Prof. Joris van Slageren, Universität Stuttgart, Institut für Physikalische Chemie, Tel. 0711/685-64380,
E-Mail: slageren (at) ipc.uni-stuttgart.de
Andrea Mayer-Grenu, Universität Stuttgart, Abt. Hochschulkommunikation, Tel. 0711/685-82176,
E-Mail: andrea.mayer-grenu (at) hkom.uni-stuttgart.de
Andrea Mayer-Grenu | idw - Informationsdienst Wissenschaft
Information integration and artificial intelligence for better diagnosis and therapy decisions
24.05.2017 | Fraunhofer MEVIS - Institut für Bildgestützte Medizin
World's thinnest hologram paves path to new 3-D world
18.05.2017 | RMIT University
The world's highest gain high power laser amplifier - by many orders of magnitude - has been developed in research led at the University of Strathclyde.
The researchers demonstrated the feasibility of using plasma to amplify short laser pulses of picojoule-level energy up to 100 millijoules, which is a 'gain'...
Staphylococcus aureus is a feared pathogen (MRSA, multi-resistant S. aureus) due to frequent resistances against many antibiotics, especially in hospital infections. Researchers at the Paul-Ehrlich-Institut have identified immunological processes that prevent a successful immune response directed against the pathogenic agent. The delivery of bacterial proteins with RNA adjuvant or messenger RNA (mRNA) into immune cells allows the re-direction of the immune response towards an active defense against S. aureus. This could be of significant importance for the development of an effective vaccine. PLOS Pathogens has published these research results online on 25 May 2017.
Staphylococcus aureus (S. aureus) is a bacterium that colonizes by far more than half of the skin and the mucosa of adults, usually without causing infections....
Physicists from the University of Würzburg are capable of generating identical looking single light particles at the push of a button. Two new studies now demonstrate the potential this method holds.
The quantum computer has fuelled the imagination of scientists for decades: It is based on fundamentally different phenomena than a conventional computer....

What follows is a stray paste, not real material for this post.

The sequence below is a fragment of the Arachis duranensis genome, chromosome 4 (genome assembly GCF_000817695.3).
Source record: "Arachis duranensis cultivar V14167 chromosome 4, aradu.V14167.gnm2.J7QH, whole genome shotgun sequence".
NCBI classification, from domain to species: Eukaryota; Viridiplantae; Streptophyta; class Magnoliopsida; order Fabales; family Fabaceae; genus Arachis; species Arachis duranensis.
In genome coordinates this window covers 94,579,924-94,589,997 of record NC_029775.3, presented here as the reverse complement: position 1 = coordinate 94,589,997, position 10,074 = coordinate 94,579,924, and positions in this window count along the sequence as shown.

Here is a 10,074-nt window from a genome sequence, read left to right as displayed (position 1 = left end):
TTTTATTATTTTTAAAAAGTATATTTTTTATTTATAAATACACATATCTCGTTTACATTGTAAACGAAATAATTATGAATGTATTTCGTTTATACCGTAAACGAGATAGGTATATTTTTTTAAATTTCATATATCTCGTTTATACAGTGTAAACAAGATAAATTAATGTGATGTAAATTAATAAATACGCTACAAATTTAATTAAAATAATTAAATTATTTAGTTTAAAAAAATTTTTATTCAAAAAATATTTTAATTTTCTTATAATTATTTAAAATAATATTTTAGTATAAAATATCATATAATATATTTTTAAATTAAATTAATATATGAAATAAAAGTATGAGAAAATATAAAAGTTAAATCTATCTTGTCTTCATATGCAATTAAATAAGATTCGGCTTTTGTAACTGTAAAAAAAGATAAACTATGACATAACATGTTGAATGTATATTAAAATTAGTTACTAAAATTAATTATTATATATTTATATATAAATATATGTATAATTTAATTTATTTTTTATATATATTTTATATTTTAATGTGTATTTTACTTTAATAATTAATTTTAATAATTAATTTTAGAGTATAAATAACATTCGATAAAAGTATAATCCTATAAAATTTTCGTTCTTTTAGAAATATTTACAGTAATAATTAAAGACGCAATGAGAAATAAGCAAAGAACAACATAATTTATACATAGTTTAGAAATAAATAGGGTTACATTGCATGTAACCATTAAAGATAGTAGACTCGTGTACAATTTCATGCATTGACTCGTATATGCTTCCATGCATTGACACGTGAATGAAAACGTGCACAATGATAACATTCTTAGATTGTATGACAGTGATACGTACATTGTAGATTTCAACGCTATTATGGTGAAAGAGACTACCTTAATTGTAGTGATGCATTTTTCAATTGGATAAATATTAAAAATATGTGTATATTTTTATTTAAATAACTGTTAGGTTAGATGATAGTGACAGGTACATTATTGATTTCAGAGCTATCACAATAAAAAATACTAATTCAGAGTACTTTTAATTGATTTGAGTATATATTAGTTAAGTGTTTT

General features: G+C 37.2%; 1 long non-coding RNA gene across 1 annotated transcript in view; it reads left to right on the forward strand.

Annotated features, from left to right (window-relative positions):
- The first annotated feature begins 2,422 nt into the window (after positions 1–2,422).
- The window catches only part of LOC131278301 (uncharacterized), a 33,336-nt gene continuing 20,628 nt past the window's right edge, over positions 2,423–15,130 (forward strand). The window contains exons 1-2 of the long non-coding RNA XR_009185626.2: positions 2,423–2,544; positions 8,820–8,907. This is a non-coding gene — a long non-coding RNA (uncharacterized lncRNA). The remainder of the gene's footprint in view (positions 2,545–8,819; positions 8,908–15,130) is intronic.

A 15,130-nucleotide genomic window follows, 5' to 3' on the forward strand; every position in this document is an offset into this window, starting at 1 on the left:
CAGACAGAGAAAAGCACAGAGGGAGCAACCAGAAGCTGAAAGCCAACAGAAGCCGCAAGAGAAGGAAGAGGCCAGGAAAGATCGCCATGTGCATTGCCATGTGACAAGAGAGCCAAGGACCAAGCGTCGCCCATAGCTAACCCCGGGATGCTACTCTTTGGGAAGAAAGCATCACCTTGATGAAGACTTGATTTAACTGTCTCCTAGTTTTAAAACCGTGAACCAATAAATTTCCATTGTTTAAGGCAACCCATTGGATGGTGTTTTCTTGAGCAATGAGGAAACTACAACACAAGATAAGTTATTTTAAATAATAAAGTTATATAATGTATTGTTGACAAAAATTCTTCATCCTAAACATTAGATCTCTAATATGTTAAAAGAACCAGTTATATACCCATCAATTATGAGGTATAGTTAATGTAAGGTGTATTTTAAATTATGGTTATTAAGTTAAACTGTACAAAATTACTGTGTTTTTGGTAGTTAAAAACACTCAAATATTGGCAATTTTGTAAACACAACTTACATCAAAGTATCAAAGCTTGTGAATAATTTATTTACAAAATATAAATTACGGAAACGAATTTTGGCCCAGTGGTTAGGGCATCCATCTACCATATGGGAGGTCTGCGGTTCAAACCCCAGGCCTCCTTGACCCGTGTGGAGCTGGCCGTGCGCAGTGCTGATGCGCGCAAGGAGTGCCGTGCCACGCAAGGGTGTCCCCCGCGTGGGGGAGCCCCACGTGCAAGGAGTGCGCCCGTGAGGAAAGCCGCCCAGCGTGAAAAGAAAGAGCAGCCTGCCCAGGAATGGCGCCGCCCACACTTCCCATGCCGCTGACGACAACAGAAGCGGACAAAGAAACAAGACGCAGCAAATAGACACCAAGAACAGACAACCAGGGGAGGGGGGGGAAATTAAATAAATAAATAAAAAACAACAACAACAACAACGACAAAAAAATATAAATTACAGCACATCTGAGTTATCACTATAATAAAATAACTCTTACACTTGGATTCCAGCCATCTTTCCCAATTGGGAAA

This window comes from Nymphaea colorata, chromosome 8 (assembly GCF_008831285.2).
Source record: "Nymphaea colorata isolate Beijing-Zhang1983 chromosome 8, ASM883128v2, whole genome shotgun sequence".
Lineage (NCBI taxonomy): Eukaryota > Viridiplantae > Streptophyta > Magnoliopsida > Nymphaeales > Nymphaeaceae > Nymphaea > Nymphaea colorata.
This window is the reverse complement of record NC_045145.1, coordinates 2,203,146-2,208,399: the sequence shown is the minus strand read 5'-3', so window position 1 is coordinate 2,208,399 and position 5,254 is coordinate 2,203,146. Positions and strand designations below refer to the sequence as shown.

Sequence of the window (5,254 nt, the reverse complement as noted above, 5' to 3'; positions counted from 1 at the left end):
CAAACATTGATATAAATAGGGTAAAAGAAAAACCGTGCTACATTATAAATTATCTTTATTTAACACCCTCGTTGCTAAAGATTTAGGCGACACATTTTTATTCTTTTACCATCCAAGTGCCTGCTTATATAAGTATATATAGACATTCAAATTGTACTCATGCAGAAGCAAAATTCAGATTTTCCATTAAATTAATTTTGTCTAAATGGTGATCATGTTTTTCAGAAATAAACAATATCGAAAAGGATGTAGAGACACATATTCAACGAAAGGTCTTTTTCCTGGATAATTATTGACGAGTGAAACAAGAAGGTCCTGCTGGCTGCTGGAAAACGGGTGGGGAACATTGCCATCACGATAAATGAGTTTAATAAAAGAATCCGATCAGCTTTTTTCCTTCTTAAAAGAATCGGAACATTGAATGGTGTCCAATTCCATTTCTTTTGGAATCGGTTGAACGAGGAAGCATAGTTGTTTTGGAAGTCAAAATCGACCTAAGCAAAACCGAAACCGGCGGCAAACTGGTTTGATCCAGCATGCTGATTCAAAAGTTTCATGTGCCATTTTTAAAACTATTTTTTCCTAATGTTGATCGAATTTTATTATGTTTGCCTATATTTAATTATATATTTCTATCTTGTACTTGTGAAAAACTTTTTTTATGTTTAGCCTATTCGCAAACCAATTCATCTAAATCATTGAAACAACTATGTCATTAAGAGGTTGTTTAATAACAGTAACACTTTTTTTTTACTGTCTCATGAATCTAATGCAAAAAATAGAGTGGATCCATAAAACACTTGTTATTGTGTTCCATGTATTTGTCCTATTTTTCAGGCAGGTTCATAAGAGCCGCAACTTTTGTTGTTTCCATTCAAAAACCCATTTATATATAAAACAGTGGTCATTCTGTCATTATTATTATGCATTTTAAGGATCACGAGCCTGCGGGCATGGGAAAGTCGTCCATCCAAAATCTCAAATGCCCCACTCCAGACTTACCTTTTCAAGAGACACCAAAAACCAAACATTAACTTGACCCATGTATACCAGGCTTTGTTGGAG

An international team of physicists has monitored the scattering behaviour of electrons in a non-conducting material in real-time. Their insights could be beneficial for radiotherapy.
We can refer to electrons in non-conducting materials as ‘sluggish’. Typically, they remain fixed in a location, deep inside an atomic composite. It is hence...
Two-dimensional magnetic structures are regarded as a promising material for new types of data storage, since the magnetic properties of individual molecular building blocks can be investigated and modified. For the first time, researchers have now produced a wafer-thin ferrimagnet, in which molecules with different magnetic centers arrange themselves on a gold surface to form a checkerboard pattern. Scientists at the Swiss Nanoscience Institute at the University of Basel and the Paul Scherrer Institute published their findings in the journal Nature Communications.
Ferrimagnets are composed of two centers which are magnetized at different strengths and point in opposing directions. Two-dimensional, quasi-flat ferrimagnets...
24.05.2017 | Event News
23.05.2017 | Event News
22.05.2017 | Event News
29.05.2017 | Earth Sciences
29.05.2017 | Life Sciences
29.05.2017 | Physics and Astronomy